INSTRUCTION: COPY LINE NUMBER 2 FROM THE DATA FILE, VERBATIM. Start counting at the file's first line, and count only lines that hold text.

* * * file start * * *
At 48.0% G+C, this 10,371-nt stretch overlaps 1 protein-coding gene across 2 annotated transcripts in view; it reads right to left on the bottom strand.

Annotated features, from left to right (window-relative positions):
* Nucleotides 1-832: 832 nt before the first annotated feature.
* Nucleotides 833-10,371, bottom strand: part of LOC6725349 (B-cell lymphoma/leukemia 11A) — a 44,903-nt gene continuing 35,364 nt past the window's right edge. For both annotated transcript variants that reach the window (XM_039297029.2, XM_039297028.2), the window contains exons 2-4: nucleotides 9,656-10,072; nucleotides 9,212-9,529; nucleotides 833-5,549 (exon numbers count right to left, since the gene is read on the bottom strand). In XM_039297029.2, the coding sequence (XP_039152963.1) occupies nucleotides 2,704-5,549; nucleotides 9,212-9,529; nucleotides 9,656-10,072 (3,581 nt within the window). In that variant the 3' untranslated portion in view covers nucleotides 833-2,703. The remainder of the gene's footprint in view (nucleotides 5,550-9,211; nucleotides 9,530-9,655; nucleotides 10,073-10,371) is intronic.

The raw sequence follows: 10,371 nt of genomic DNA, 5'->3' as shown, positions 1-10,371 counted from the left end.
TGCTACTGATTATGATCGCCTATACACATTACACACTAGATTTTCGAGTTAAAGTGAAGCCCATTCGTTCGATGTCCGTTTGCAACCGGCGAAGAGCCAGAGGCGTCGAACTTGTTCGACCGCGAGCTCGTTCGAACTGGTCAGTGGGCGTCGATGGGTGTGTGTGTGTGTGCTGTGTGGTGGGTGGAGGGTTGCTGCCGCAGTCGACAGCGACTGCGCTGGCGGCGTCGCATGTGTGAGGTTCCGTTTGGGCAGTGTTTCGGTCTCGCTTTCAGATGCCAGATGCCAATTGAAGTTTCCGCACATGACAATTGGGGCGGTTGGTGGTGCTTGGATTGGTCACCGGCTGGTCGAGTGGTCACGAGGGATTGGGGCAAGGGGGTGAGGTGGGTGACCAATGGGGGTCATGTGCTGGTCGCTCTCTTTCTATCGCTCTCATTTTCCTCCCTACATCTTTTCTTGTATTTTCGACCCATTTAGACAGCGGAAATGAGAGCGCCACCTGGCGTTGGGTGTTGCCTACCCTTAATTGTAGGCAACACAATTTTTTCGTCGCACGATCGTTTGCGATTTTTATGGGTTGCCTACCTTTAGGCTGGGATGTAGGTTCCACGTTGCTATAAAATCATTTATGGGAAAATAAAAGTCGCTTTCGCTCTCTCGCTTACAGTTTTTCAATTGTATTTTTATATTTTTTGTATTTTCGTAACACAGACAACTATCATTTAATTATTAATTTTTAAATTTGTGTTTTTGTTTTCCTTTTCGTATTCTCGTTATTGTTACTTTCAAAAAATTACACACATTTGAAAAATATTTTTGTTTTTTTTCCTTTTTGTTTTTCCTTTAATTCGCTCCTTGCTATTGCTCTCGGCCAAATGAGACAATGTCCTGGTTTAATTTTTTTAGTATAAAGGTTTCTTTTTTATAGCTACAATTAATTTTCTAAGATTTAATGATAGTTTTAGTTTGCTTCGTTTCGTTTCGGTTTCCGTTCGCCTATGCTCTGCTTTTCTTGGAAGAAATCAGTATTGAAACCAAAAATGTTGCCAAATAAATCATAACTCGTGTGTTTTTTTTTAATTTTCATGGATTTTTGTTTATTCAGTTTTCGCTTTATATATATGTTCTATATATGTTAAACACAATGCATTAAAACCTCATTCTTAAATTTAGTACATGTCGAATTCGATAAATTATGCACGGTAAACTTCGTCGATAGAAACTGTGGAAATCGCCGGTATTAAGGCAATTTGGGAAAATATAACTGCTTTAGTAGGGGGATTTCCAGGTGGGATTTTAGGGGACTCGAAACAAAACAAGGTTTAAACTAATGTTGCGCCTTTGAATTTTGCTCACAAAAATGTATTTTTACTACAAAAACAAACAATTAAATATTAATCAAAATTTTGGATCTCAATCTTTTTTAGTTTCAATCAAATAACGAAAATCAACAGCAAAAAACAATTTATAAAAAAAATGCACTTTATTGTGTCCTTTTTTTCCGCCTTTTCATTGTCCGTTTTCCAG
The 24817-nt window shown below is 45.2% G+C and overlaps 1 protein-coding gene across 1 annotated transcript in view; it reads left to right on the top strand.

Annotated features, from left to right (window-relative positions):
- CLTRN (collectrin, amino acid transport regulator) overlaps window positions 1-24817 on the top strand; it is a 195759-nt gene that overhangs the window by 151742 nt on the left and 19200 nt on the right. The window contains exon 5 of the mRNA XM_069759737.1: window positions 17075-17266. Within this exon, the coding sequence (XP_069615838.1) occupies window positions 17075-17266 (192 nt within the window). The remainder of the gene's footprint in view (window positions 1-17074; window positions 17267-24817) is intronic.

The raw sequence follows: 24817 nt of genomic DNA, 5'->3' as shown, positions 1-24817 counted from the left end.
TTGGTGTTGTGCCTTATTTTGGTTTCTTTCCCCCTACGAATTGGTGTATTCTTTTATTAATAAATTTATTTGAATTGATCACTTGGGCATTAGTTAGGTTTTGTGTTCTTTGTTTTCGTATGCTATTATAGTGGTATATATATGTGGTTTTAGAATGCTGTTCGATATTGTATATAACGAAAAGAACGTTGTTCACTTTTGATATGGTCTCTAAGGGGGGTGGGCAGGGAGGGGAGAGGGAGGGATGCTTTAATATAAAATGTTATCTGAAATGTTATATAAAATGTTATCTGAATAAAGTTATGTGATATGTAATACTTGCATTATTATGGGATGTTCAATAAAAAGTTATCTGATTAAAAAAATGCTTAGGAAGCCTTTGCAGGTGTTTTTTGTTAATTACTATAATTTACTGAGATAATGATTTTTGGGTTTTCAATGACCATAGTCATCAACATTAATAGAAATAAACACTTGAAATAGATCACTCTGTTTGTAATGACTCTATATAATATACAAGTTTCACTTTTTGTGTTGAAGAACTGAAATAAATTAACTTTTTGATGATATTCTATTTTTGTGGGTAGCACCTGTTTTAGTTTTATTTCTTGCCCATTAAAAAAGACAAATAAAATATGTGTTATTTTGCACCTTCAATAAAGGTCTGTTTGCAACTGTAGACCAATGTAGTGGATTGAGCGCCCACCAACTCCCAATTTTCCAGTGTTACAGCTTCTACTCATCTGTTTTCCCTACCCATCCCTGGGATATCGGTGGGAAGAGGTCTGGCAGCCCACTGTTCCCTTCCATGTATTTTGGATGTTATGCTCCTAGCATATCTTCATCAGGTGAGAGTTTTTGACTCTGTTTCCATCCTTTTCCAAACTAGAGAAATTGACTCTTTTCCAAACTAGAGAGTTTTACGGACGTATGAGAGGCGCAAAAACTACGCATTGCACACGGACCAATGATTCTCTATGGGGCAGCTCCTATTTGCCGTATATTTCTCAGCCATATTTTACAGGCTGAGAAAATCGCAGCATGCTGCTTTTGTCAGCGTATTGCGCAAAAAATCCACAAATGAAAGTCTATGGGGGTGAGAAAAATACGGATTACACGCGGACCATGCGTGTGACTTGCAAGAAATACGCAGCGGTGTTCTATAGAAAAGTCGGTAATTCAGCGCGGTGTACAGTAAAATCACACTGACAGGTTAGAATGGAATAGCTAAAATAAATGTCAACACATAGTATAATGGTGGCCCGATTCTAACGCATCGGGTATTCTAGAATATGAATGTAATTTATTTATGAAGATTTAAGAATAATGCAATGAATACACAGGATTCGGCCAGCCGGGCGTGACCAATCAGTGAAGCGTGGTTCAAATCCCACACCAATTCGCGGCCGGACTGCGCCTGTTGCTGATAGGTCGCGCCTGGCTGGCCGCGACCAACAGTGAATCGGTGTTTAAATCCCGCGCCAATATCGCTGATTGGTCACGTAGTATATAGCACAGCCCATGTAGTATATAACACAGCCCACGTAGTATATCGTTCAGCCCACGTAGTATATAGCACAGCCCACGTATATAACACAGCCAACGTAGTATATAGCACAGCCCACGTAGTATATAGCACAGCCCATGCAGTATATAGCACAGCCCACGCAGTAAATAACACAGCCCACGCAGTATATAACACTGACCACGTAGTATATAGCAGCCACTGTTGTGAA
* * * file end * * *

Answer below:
Annotated features, from left to right (window-relative positions):